SHAPIRO: Partially. Bill Clinton, as I believe, expanded this in the 1990s. But the truth is a lot of these Americans still pay a significant tax in terms of the regressive tax for Social Security on their wages. This is, again, the whole problem with this plaster saint iconography.

RAZ: He wasn't really a culture warrior, was he?

SHAPIRO: I mean, he - it is telling that every year, he addressed the National Right to Life anti-abortion march in Washington by telephone, even though they were half a mile from the White House, because he didn't want the visuals of being perceived as that much of a cultural warrior. And abortion was as legal when Ronald Reagan left office as it was when he came into office.

RAZ: Now, you covered nine presidential campaigns.

SHAPIRO: And one of these days, I'm going to get one right.

RAZ: Right. Got it. Do you think Ronald Reagan could win the GOP nomination today?

SHAPIRO: Well, it really depends who he's running against. I mean, certainly, his resoluteness about the Soviet threat was genuine and consistent. His breaking of the air traffic controllers strike had a symbolic importance in terms of labor versus management in this country. There are many ways in which Reagan was a genuine conservative, but he wasn't consistent. I am imagining the superPAC ads against him.

Former liberal Democrat Ronald Reagan, tax raiser Ronald Reagan. The truth is that political figures, particularly when viewed from the lens of history, are far more complicated creatures than they are when they're viewed through the lens of bumper stickers.


RAZ: So what about the modern definition of Reagan conservative? Is that who Reagan was? I put that question to Reagan's one-time budget director David Stockman.

DAVID STOCKMAN: No, I don't think so. Because even though he was highly negative about the role of government and said it's the problem, not the solution - and in some philosophical sense, he was right - he was also enough of a pragmatist to recognize facts. And as much as he disliked the idea of levying taxes, he supported many tax increases after the first cut, but somehow current Republicans have kind of whitewashed out of history. They pretend it never happened.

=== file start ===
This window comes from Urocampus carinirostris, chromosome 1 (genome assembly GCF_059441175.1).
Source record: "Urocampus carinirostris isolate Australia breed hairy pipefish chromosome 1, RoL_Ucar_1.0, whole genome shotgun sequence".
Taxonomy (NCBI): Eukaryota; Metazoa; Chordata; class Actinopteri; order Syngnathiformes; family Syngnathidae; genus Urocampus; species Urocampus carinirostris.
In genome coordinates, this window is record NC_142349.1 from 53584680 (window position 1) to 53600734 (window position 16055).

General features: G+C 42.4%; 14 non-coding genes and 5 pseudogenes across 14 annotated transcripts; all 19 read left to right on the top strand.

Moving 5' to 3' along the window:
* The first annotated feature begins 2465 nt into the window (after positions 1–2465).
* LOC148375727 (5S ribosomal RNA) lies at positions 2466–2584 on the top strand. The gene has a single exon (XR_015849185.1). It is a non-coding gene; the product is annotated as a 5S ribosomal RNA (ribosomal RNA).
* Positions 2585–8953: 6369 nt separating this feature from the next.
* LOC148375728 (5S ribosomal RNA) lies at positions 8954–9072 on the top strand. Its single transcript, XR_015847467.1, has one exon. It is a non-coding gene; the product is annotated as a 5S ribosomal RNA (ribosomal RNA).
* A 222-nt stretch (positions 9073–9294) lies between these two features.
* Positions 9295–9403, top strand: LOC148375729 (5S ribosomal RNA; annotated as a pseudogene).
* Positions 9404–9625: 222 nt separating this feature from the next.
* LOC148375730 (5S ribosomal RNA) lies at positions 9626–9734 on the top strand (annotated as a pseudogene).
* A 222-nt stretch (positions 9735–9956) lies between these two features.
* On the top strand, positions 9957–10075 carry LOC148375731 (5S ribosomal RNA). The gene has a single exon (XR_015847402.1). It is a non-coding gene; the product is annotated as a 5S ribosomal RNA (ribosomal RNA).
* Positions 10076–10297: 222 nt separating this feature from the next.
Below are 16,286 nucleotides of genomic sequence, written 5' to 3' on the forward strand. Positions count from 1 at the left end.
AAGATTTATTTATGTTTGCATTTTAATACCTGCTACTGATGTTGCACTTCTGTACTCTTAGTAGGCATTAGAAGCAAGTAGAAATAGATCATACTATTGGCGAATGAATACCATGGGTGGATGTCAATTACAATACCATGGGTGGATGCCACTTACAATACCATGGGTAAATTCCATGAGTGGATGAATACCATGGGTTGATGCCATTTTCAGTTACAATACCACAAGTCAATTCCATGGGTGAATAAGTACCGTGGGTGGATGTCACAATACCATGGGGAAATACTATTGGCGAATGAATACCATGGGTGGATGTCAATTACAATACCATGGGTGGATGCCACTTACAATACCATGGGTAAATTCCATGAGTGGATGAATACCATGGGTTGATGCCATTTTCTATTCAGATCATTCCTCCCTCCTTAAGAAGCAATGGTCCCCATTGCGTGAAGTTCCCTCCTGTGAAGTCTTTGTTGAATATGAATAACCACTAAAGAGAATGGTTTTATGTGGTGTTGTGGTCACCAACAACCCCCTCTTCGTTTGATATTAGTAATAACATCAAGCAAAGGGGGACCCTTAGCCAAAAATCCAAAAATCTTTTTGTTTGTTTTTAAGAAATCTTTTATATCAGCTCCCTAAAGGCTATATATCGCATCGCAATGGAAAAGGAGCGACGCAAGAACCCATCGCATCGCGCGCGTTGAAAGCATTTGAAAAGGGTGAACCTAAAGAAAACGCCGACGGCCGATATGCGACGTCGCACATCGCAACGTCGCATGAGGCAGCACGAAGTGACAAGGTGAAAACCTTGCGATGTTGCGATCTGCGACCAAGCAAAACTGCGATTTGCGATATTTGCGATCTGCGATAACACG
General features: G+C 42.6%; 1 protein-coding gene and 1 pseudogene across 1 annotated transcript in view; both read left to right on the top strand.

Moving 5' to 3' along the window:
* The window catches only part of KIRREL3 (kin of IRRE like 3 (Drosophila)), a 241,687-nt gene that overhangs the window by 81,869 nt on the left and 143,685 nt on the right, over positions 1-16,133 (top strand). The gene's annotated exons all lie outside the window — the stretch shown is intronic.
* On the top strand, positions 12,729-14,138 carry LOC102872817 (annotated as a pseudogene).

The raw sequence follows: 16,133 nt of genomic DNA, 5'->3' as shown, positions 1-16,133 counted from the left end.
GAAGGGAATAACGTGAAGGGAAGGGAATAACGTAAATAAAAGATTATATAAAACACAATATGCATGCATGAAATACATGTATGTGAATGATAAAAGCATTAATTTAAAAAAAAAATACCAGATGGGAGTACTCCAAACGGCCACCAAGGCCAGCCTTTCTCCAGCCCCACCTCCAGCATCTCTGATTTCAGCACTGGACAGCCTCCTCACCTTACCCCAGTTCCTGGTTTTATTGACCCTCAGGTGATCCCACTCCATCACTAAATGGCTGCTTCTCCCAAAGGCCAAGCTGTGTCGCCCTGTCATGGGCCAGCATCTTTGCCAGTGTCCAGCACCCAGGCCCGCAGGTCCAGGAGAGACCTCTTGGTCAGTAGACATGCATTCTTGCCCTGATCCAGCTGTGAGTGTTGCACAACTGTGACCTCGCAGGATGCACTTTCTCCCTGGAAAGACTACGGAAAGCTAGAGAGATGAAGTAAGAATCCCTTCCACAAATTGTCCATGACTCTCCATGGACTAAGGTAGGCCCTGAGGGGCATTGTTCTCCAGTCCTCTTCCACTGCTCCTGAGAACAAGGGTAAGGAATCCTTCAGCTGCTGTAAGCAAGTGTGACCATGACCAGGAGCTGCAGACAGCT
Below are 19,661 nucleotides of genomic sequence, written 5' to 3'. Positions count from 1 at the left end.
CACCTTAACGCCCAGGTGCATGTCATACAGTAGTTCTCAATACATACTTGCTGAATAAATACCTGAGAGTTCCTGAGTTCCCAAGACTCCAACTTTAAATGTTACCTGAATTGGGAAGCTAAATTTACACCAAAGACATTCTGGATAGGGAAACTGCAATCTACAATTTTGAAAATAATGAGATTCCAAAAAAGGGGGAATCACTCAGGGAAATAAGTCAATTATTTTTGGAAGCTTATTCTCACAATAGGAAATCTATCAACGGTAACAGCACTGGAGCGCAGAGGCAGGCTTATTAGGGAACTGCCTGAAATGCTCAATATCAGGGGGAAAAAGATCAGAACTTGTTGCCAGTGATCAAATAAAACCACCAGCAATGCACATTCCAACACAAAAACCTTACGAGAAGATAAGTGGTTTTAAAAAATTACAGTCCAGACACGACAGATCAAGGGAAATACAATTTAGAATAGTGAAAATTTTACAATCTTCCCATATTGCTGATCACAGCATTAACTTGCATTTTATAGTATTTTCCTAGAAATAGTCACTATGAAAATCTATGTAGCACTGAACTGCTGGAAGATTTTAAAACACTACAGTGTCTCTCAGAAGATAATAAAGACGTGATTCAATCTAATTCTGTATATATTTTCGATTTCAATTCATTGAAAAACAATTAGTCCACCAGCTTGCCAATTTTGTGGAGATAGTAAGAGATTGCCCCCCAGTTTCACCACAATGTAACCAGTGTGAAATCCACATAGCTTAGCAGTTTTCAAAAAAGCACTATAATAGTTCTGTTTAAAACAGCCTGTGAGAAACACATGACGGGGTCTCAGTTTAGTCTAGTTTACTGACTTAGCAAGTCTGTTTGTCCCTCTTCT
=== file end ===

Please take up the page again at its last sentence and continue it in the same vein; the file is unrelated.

RAZ: What do you make of this kind of interpretation of who Reagan was? Is it just completely off base, or is it deliberate?

STOCKMAN: I think it's two things. One, it's a selective reading of history, as I've said. And secondly, they've adopted full-bore Reagan rhetoric, which they do like. Now, what the history books are going to show, I believe, is that the Reagan revolution never happened. It was a campaign slogan. Government wasn't reduced, taxes were cut marginally, but the basic functions of the federal government didn't change. What is left is a lot of slogans and campaign speeches. And the current crop of Republican politicians basically likes to repeat them over and over and over.

RAZ: Why do you think it matters either way if the Republican Party of today is different than the party under Reagan and before?

STOCKMAN: I think it matters a lot, because in any democracy, you cannot have fiscal stability, you cannot have discipline, unless you have one party that advocates discipline. And the Republican Party has given up the role that the conservative party needs to play in a democracy. And as a result of surrendering that role, we're in a very difficult and, I think, dangerous situation.

RAZ: That's former Reagan budget director David Stockman. By the way, this year, he's backing Ron Paul.